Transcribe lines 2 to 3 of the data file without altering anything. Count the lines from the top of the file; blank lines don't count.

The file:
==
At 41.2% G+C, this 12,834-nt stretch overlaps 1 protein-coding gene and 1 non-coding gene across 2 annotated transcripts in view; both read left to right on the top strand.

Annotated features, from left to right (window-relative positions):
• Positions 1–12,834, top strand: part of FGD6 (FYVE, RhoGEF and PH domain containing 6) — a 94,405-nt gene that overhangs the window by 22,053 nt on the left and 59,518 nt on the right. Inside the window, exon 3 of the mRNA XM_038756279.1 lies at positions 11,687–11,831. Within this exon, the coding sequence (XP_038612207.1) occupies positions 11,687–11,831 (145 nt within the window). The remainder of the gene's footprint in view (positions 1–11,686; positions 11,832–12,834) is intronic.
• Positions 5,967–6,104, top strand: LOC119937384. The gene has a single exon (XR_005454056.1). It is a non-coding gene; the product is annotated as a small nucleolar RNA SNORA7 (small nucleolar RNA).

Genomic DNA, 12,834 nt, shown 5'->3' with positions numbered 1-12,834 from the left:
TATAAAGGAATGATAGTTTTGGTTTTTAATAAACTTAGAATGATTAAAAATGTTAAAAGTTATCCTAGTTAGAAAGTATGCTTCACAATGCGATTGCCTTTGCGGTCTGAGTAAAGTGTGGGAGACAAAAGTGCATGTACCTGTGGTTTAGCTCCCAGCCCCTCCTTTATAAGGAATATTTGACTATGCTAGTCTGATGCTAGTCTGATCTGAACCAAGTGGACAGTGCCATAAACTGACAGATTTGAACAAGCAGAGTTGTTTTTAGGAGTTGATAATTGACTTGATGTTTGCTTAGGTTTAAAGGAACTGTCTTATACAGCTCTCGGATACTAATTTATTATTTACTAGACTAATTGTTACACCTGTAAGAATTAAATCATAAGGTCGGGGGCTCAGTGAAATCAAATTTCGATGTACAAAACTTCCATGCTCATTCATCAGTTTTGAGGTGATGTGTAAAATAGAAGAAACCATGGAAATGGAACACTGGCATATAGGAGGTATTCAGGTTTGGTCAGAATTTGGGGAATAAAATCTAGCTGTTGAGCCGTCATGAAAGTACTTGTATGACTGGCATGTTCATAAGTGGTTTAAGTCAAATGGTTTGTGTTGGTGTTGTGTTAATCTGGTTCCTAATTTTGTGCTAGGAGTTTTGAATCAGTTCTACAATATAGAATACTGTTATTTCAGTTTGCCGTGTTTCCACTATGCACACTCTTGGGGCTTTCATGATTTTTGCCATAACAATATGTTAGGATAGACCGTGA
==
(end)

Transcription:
Annotated features, from left to right (window-relative positions):
• Positions 1–12,834, top strand: part of FGD6 (FYVE, RhoGEF and PH domain containing 6) — a 94,405-nt gene that overhangs the window by 22,053 nt on the left and 59,518 nt on the right. Inside the window, exon 3 of the mRNA XM_038756279.1 lies at positions 11,687–11,831. Within this exon, the coding sequence (XP_038612207.1) occupies positions 11,687–11,831 (145 nt within the window). The remainder of the gene's footprint in view (positions 1–11,686; positions 11,832–12,834) is intronic.